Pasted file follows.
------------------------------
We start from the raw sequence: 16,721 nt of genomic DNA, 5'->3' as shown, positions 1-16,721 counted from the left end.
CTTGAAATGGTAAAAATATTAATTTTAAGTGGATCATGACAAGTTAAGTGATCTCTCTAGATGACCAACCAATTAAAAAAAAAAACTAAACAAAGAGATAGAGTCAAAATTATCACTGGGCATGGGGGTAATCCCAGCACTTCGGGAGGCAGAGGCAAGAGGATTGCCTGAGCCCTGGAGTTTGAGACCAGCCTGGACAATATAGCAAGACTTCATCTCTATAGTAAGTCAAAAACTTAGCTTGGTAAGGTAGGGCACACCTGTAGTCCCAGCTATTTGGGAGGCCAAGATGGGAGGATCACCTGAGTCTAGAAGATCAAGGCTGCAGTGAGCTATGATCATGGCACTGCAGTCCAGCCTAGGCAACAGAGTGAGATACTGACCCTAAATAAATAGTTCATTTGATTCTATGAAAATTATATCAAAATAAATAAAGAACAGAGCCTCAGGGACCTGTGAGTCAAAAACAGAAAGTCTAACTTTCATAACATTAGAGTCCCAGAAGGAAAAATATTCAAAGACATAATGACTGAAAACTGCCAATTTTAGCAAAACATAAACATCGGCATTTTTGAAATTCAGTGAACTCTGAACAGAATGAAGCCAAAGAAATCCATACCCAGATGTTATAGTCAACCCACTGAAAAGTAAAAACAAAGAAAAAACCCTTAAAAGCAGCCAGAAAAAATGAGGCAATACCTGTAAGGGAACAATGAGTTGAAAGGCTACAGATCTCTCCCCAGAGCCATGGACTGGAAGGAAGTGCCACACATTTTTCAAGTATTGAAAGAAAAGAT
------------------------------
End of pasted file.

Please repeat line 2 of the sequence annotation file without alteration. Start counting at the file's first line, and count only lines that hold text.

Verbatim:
CTTGAAATGGTAAAAATATTAATTTTAAGTGGATCATGACAAGTTAAGTGATCTCTCTAGATGACCAACCAATTAAAAAAAAAAACTAAACAAAGAGATAGAGTCAAAATTATCACTGGGCATGGGGGTAATCCCAGCACTTCGGGAGGCAGAGGCAAGAGGATTGCCTGAGCCCTGGAGTTTGAGACCAGCCTGGACAATATAGCAAGACTTCATCTCTATAGTAAGTCAAAAACTTAGCTTGGTAAGGTAGGGCACACCTGTAGTCCCAGCTATTTGGGAGGCCAAGATGGGAGGATCACCTGAGTCTAGAAGATCAAGGCTGCAGTGAGCTATGATCATGGCACTGCAGTCCAGCCTAGGCAACAGAGTGAGATACTGACCCTAAATAAATAGTTCATTTGATTCTATGAAAATTATATCAAAATAAATAAAGAACAGAGCCTCAGGGACCTGTGAGTCAAAAACAGAAAGTCTAACTTTCATAACATTAGAGTCCCAGAAGGAAAAATATTCAAAGACATAATGACTGAAAACTGCCAATTTTAGCAAAACATAAACATCGGCATTTTTGAAATTCAGTGAACTCTGAACAGAATGAAGCCAAAGAAATCCATACCCAGATGTTATAGTCAACCCACTGAAAAGTAAAAACAAAGAAAAAACCCTTAAAAGCAGCCAGAAAAAATGAGGCAATACCTGTAAGGGAACAATGAGTTGAAAGGCTACAGATCTCTCCCCAGAGCCATGGACTGGAAGGAAGTGCCACACATTTTTCAAGTATTGAAAGAAAAGAT